Unloaded 2: More Crime Writers Writing Without Guns
Edited by Eric Beetner
Down & Out Books

"Let me assure you that poisoned fungi, sourced locally, are quite delicious."

A deadbeat husband hurls one too many insults. A 1980s-era Los Angeles teen launches an illustrious if predictable criminal career. A new tattoo is only one thing that bleeds at a tattoo parlor. Crimes of passion can taste good. Despite their variety, each of the stories in this entertaining anthology share two key components: they have a criminal element and no guns. This second volume of gun-free crime writer stories advances its message that aggressive gun control is essential in the United States. Stories without guns are the editor’s symbolic statement that guns can and should be eliminated.

Each story is interesting and diverse, with the suspense and anti-heroics that make crime fiction fun and creative. Inside these alternate realities, the criminal mind is delightfully exposed, as are the paths and ponderings of unlikely but nevertheless law-breaking people. Crime, suggest the authors, is everywhere—in all walks of life and at all times of day—and these tales showcase its varietals and versions in captivating style.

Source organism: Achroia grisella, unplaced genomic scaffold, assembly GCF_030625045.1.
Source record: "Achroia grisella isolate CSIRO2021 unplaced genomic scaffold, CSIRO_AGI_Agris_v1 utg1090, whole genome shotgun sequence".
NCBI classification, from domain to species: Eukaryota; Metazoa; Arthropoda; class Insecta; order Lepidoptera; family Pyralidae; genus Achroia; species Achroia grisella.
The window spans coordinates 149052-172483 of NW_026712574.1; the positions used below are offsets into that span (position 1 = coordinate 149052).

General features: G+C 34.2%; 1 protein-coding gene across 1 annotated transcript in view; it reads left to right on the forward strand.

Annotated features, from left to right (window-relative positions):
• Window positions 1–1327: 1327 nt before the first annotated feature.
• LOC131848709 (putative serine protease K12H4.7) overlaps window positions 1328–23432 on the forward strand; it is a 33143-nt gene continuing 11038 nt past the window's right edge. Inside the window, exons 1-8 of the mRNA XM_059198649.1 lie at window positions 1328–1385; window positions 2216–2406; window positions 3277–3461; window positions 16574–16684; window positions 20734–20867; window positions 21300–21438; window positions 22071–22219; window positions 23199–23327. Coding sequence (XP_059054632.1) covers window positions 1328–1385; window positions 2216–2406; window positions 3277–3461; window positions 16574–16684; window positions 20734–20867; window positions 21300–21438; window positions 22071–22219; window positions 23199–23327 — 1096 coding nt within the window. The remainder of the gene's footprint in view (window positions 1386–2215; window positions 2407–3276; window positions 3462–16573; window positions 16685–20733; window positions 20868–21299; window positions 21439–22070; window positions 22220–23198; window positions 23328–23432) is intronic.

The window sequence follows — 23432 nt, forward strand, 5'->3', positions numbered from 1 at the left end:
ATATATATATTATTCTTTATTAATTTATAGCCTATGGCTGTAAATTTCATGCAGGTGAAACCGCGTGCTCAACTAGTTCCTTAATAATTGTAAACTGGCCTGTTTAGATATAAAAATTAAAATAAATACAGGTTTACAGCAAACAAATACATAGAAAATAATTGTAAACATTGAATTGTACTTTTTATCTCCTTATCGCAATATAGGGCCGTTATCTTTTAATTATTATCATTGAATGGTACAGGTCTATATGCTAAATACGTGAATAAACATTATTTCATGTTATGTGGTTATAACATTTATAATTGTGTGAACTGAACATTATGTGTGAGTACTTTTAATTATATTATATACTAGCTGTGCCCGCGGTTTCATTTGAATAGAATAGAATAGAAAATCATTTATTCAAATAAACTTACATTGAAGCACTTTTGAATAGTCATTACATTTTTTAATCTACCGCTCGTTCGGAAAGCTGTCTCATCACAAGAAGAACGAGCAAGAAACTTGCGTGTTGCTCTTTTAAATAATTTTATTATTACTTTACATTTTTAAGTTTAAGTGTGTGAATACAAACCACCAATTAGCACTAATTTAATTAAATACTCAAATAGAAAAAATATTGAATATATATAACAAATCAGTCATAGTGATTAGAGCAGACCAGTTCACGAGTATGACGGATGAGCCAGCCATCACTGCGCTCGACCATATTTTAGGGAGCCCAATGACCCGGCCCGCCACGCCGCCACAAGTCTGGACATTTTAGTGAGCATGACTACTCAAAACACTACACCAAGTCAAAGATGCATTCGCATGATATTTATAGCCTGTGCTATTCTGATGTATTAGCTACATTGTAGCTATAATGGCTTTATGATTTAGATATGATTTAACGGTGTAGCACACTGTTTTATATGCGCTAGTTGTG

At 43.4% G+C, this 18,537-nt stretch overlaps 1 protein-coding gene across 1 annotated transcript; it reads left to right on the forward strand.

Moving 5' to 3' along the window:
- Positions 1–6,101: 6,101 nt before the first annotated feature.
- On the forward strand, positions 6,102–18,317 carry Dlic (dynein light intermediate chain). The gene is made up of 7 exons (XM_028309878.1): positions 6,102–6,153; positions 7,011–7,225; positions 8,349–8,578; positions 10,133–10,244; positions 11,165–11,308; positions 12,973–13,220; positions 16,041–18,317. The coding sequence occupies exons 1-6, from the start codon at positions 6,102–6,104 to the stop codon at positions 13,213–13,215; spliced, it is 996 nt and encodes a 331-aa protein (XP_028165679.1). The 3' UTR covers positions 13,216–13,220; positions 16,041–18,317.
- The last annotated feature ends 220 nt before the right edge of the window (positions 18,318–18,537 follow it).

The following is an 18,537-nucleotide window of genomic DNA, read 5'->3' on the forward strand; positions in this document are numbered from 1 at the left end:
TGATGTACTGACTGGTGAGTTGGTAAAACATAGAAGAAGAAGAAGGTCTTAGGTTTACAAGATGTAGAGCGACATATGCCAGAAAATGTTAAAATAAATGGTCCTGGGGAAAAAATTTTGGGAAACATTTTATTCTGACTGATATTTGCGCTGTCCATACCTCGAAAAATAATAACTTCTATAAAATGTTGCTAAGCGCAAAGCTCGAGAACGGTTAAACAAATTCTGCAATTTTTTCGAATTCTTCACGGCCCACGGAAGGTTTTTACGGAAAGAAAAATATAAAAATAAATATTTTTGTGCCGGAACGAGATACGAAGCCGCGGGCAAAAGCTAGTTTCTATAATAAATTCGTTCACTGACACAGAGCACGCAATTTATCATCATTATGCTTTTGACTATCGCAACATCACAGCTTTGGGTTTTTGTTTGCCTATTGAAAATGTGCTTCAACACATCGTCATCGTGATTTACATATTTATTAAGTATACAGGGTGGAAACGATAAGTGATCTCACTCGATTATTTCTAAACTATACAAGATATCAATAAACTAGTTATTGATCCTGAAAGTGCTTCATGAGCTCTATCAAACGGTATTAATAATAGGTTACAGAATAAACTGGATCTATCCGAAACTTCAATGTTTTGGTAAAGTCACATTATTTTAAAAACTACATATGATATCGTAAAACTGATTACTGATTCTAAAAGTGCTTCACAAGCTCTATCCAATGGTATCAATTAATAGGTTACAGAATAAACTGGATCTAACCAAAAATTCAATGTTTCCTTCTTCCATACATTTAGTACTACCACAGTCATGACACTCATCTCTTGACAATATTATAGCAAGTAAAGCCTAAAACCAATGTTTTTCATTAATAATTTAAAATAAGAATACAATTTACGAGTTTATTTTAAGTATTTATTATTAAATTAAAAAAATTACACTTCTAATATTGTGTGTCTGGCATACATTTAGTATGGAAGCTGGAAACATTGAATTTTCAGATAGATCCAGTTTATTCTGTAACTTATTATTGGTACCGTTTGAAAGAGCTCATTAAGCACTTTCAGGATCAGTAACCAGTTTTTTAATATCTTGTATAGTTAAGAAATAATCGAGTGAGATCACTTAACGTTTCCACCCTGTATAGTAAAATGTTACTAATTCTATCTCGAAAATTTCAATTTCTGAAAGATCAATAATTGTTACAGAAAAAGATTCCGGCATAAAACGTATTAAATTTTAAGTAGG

Interestingly, however, the absence of guns has the potential to (pardon the term) misfire. These stories are so effective in describing the ubiquity of criminality that they risk making the very point they seek to debunk. The gun advocacy tagline “guns don’t kill people; people kill people” is unintentionally bolstered with stories of criminals who don’t need bullets to do harm. The stories show that people with motive and opportunity find a way to do wrong; guns are a tool, but there are other means in the toolbox. That said, these engaging stories are mostly personal and small-scale, with violence as a product of focused passion rather than random lawlessness. You can’t murder a theater of people with a toaster in the bathtub. Still, if guns disappeared, a motivated criminal might try.

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